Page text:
The beneficial effect of NAM on the long-term transparency of regenerated lenses was further determined by examining the structure of the regenerated lenses after 28 days. TUNEL staining revealed many apoptotic cells in the center area of the lens in the untreated control group, but fewer apoptotic cells in the NAM-treated group (76 ± 3.6% vs. 7.6 ± 2.5%, p < 0.01) (Fig. 3A). DiOC6 staining showed that part of the LFCs in the NAM-treated regenerated lenses showed an elongated cellular arrangement that was similar to the LFC pattern seen in the normal lens (Fig. 3B). However, the DiOC6 staining in the untreated control group revealed abnormal cells containing many particles (Fig. 3B). Methylene blue staining performed to evaluate the cell nuclear features revealed LEC and LFC properties similar to those in the normal lens in the NAM-treated regenerated lenses, with blue staining in the cell peripheral cells and faded blue in the center cells (Fig. 3C). However, lenses in the untreated control group showed extensive blue staining, and the outlines of the nuclei were difficult to discern (Fig. 3C).

Fig. 3
figure 3

Effect of NAM on the structure of the regenerated lens. A TUNEL staining (green) showing cell apoptosis in the untreated control (CON) group and the NAM-treated (NAM) group. Nuclei were stained with DAPI (blue). B DiOC6 staining showing the cellular arrangement of the regenerated lens in the CON and NAM groups. White arrowheads indicate the cellular arrangement of the regenerated lenses treated with NAM, and white asterisks indicate the cellular arrangement of normal lenses. C The nuclear features (blue) in the two groups revealed by methylene blue staining. Black arrowheads indicate the nuclear features of the LECs in the capsule, and black asterisks indicate the nuclear features of the LFCs

The TEM images confirmed that the cells in the untreated control group had experienced cellular degeneration (Fig. 4a, d), whereas the cells in the NAM-treated group had become elongated and closely packed (Fig. 4b), in a pattern similar to that of normal LFCs (Fig. 4c). The LFCs in the NAM-treated lens also exhibited membrane interdigitations typical of normal LFCs (Fig. 4e, f). These findings suggested that NAM maintained cellular integrity and promoted an accurate ordering of fiber differentiation.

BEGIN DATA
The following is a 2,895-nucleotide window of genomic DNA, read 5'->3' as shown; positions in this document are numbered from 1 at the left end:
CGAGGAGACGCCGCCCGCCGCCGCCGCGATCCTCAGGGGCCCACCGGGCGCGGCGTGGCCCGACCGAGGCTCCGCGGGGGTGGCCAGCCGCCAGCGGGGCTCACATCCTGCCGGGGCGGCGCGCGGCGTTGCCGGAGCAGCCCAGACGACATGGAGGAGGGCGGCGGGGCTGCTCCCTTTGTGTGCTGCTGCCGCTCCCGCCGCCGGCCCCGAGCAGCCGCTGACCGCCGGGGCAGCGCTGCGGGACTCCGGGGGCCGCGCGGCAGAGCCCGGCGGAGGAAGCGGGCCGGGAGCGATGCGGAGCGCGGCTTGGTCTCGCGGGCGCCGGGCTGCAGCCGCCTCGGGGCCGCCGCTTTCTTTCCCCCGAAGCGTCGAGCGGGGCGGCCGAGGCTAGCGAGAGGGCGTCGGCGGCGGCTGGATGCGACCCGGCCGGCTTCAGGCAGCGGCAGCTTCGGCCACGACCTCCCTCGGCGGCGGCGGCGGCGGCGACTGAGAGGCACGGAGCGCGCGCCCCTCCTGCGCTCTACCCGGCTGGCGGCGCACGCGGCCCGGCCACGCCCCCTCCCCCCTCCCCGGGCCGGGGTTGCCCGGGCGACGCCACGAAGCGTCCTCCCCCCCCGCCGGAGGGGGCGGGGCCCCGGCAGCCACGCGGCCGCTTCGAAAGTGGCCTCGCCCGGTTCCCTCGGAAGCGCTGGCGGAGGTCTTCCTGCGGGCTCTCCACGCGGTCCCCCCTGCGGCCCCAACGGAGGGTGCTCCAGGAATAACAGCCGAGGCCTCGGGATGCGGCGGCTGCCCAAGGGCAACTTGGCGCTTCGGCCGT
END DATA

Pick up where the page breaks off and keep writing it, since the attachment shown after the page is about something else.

Fig. 4
figure 4

Effect of NAM on the ultrastructure of the regenerated lens. Transmission electron microscopy (TEM) showing the cellular degeneration and arrangement between untreated control (CON, a and d), NAM-treated regenerated lenses (NAM, b and e) and normal lenses (NOR, c and f). Red arrowheads indicate membrane interdigitations of the LFCs. Scale bar: ac 2 μM, df 1 μM

NAM promoted differentiation of the regenerated lens through CK1A inhibition

Considering the known roles of NAM [19, 20, 25,26,27,28,29,30], the effects of NAM were mimicked by treating the in vitro cultured lenses with several specific activators/inhibitors, including inhibitors of SIRT1 (Sirtnol), TGFβ (SB431542), casein kinase 1A (CKi) and NAD+ (NAD). Only the regenerated lens treated with CKi appeared relatively transparent (Fig. 5).

Fig. 5
figure 5

Effects of the activator/inhibitor molecules on the differentiation of regenerated lenses. Effects of four specific activators/inhibitors, including inhibitors of SIRT1 (Sirtnol), TGFβ (SB431542), casein kinase 1A (CKi) and NAD+ (NAD), representing different signaling pathways of NAM on the transparency (n = 3) and immunofluorescence staining of CK1A1 (green) and MIP (red) in regenerated lenses. Nuclei were stained with DAPI (blue)

We further investigated whether NAM promotes lens regeneration through CK1A signaling by treating the regenerated lenses with NAM, CKi, or the CK1A agonist SSTC3. Untreated lenses were used as a control group. Consistently, the regenerated lenses treated with CKi or NAM were transparent, while the lens treated with SSTC3 showed similar opacity to the untreated control lenses (Fig. 6A). Immunofluorescence results showed high expression of CK1A in the control and SSTC3 groups but decreased expression in the NAM and CKi groups (Fig. 6A). More MIP-positive cells were present in the NAM and CKi groups than in the CON and SSTC3 groups (Fig. 6A). The western blotting results further verified the higher expression of CK1A in the CON and SSTC3 groups than in the NAM and CKi groups, as well as the higher expression of LEC- and LFC-related markers in the NAM and CKi groups than in the CON and SSTC3 groups (Fig. 6B). Altogether, these results imply that NAM may promote cell differentiation and transparency in the in vitro regenerated lens through CK1A inhibition.